Buck Showalter blows it for Orioles leaving Zach Britton in pen

Those who cannot remember the past are condemned to repeat it.

It’s difficult to believe that George Santayana was thinking about the baseball playoffs when he wrote these famous words in 1905, though they certainly apply.

Buck Showalter managed the Orioles out of the postseason Tuesday night, watching his team drop a 5-2 decision to the Blue Jays when Edwin Encarnacion hit a three-run homer off Ubaldo Jimenez in the bottom of the 11th inning while Zach Britton – the league’s best reliever this season – sat unused in the bullpen.

As I watched Jimenez warming up, I texted a friend of mine.

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“Is Buck really going to get eliminated without using Britton at all? This game is over. Donaldson home run coming up.”

I was off by one batter, but that wasn’t the point.

Before Encarnacion took his big game-ending swing, all I could think of was the 2003 World Series. The Yankees had a 2-1 series lead against the Marlins, and after tying the game in the ninth on Ruben Sierra’s two-run triple, the game moved into extra innings.

Jose Contreras pitched the ninth and 10th, then Joe Torre brought in Jeff Weaver to start the 11th, not wanting to use Mariano Rivera on the road until the Yankees had a lead.

Blue Jays fan tosses beer can at Orioles outfielder Hyun Soo Kim

Weaver – who had a 5.99 ERA that season – pitched a perfect 11th, but Alex Gonzalez hit a game-winning homer to open the 12th, evening the series. The Yankees, of course, went on to lose in six games.

Who knows whether it would have been any different had Rivera pitched in the game? He might have moved the game to the 13th or 14th, at which point Weaver might have given it up. We’ll never know.

The same goes for Showalter. Bringing in Britton didn’t guarantee a win for the Orioles, but if the closer had been able to get through the heart of the Toronto lineup, Baltimore’s lineup – which has some firepower of its own – might have scored against Francisco Liriano.

If not, at least Showalter wouldn’t have had his biggest bullet still sitting in the chamber as the Blue Jays celebrated at home plate.

Showalter had already gotten away with his decisions to use Darren O’Day and Brian Duensing ahead of Britton, but when he called on Jimenez – he of the 5.44 ERA and 1.560 WHIP this season – it simply made no sense. Not with the top of Toronto’s lineup coming up.

Sure, Jimenez pitched better in September, posting a 2.31 ERA in five starts. But Britton hadn’t allowed a run in 14 appearances since August 28, part of a season that saw the closer go 47-of-47 in save opportunities with a 0.54 ERA in 69 outings.

Hopefully the next manager in this spot will think of Torre and Showalter. In an elimination game, the goal is simply to get to the next inning and give your offense a chance. Britton was Baltimore’s best shot at that in the 11th inning, but all he could do was watch.

Showalter makes the same mistake Joe Torre made in the 2003 World Series.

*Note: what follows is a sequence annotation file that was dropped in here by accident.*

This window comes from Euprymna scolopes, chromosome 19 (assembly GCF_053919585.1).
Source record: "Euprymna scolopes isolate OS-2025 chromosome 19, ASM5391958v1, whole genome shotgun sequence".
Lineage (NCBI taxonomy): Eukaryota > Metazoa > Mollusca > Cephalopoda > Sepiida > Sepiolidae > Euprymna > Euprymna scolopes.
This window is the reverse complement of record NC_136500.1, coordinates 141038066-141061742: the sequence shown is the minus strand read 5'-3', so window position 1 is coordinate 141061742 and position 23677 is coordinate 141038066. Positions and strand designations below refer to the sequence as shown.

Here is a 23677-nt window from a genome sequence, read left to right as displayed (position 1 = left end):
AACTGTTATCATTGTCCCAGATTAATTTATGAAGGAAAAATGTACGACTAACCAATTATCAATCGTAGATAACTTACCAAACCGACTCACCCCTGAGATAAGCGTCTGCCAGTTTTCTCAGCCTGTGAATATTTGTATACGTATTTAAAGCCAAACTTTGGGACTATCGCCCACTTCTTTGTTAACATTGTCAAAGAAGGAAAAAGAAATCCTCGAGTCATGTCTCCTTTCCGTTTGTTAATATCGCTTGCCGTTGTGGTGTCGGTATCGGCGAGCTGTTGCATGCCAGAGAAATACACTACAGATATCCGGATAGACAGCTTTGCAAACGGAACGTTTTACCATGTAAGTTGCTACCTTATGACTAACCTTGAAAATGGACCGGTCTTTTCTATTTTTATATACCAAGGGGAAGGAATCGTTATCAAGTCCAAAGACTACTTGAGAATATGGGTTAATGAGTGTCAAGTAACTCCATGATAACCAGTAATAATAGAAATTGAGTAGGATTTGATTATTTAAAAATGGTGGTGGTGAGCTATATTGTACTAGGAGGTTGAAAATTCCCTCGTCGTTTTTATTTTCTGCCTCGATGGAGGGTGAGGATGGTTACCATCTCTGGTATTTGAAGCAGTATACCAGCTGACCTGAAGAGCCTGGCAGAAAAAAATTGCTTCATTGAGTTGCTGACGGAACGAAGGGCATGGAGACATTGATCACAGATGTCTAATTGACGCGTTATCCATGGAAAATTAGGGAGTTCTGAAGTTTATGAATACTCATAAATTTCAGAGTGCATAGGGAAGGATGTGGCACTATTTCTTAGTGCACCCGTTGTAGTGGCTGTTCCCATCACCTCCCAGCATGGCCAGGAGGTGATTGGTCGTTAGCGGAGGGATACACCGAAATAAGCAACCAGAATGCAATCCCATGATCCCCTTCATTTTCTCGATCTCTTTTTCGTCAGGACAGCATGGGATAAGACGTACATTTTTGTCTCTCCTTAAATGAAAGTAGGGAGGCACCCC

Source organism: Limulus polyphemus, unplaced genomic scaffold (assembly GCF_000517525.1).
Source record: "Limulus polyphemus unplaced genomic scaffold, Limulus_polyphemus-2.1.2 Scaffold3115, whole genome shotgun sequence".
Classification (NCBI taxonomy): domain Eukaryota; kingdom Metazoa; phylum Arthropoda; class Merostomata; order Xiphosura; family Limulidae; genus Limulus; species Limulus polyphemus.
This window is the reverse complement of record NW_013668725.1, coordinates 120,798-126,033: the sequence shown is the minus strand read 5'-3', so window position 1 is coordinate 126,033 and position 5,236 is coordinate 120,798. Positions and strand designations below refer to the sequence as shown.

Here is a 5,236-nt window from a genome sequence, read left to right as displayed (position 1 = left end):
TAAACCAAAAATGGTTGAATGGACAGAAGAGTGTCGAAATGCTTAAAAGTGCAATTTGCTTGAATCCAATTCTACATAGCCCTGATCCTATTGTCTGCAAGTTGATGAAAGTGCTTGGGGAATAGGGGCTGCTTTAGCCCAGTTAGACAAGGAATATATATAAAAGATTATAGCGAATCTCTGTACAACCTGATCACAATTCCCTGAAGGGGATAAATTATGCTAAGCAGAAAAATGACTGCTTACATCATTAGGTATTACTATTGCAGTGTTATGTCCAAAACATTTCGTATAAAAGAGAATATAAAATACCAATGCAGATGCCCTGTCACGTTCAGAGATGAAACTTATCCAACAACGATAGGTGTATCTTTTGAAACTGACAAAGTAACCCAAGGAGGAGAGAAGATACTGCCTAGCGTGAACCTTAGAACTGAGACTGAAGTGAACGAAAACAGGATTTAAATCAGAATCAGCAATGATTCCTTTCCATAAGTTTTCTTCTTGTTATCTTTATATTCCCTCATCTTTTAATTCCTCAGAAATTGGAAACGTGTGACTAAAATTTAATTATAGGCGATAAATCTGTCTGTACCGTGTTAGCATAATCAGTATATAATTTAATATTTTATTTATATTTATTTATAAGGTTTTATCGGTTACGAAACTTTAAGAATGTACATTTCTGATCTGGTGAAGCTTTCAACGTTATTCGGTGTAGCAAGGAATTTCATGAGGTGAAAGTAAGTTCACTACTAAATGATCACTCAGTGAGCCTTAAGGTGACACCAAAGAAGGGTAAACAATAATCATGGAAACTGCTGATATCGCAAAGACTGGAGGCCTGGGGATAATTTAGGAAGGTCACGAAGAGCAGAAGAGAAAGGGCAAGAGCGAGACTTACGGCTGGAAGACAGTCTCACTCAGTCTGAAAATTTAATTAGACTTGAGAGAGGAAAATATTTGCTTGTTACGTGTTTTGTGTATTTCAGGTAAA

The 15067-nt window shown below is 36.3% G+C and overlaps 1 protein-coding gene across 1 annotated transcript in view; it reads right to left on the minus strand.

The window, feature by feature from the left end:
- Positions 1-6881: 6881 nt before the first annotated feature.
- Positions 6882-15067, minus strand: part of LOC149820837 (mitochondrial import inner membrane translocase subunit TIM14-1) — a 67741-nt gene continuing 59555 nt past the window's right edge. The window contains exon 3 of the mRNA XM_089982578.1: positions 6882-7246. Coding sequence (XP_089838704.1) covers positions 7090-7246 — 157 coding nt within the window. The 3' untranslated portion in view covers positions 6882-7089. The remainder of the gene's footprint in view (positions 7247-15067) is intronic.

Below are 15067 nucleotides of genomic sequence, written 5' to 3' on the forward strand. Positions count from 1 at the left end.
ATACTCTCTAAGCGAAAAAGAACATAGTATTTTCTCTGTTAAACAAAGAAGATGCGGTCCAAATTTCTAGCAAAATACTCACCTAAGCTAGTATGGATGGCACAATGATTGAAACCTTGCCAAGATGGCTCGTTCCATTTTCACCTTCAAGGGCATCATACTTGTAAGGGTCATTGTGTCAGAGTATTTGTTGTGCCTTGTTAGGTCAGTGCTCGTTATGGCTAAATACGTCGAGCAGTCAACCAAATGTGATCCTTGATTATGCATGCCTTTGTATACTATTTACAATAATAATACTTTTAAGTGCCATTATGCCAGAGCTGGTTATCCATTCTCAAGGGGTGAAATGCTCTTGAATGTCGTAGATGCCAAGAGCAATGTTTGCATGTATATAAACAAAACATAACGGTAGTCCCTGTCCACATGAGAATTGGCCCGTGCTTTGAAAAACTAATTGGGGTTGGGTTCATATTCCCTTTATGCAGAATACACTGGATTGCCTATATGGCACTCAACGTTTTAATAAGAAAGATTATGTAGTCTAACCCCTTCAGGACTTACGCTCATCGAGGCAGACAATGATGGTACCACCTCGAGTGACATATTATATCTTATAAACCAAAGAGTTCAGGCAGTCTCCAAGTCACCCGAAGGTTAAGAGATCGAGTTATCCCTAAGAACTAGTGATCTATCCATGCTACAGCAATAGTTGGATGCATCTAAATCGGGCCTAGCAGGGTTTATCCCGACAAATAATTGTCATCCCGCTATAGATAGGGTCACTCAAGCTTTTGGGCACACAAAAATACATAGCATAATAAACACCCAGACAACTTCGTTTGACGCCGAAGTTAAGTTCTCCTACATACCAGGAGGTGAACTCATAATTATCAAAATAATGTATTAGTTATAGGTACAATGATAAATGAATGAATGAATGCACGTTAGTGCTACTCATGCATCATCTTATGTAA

Showalter makes the same mistake Joe Torre made in the 2003 World Series.

(Dan Hamilton/USA Today Sports)

“It was really tough,” Britton told MLB Network after the game. “Obviously you want to contribute to the team, especially in a game like this.”

“It’s not my call. It’s just tough to sit down there, wanting to get in the game. … If I’m the best guy for that inning, I want to be out there. … I was ready to go.”

Showalter, of course, was testy during his postgame press conference. Britton’s night off was predictably the primary topic of conversation, though the manager seemed surprised people were even asking him about the decision.

Here were some of his answers:

“I liked the job that Darren could do, I liked the job that Brad (Brach) could do, I liked the job that Mychal (Givens) could do, I liked the job that Duensing could do. It looked like it was going to be one of those that was more than one inning. Nobody has been pitching better for us than Ubaldo, too. So there’s a lot of different ways to look at it, so that’s the way we went. It didn’t work out. Has nothing to do with philosophical.”

“Playing on the road has a little something to do with it, too. But we have some good options that have done a great job for us all year, and Zach’s one of those.”

“Sure, (using Britton) crosses your mind from about the sixth inning on. So there’s a bunch of decisions to make there during the course of the game. Our pitchers pitched real well the whole game to hold that club to two runs at that point. You could make a case, probably other than Zach, Ubaldo is pitching better than anybody we’ve had for the last six or seven starts. Those are a lot of tough decisions, but we’re maybe a little different if you’re playing at home.”

Toward the end of his press conference, a well-respected baseball writer tried to ask Showalter again about his baffling decision, leading to this tense exchange:

Writer: “I’m sorry to harp on this…”

Showalter: “Are you really?”

Writer: “Well, I just don’t understand it.”

Showalter: “We can talk about it privately. I’ll let you know everything I’m thinking. I understand you’ve got to ask your question. It’s OK.”

I got the feeling that Showalter knew he screwed up, but there was no way he was going to admit it.

Look at the bright side. At least Britton will be well-rested for spring training.

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Source: NY Daily News Headlines Sports News

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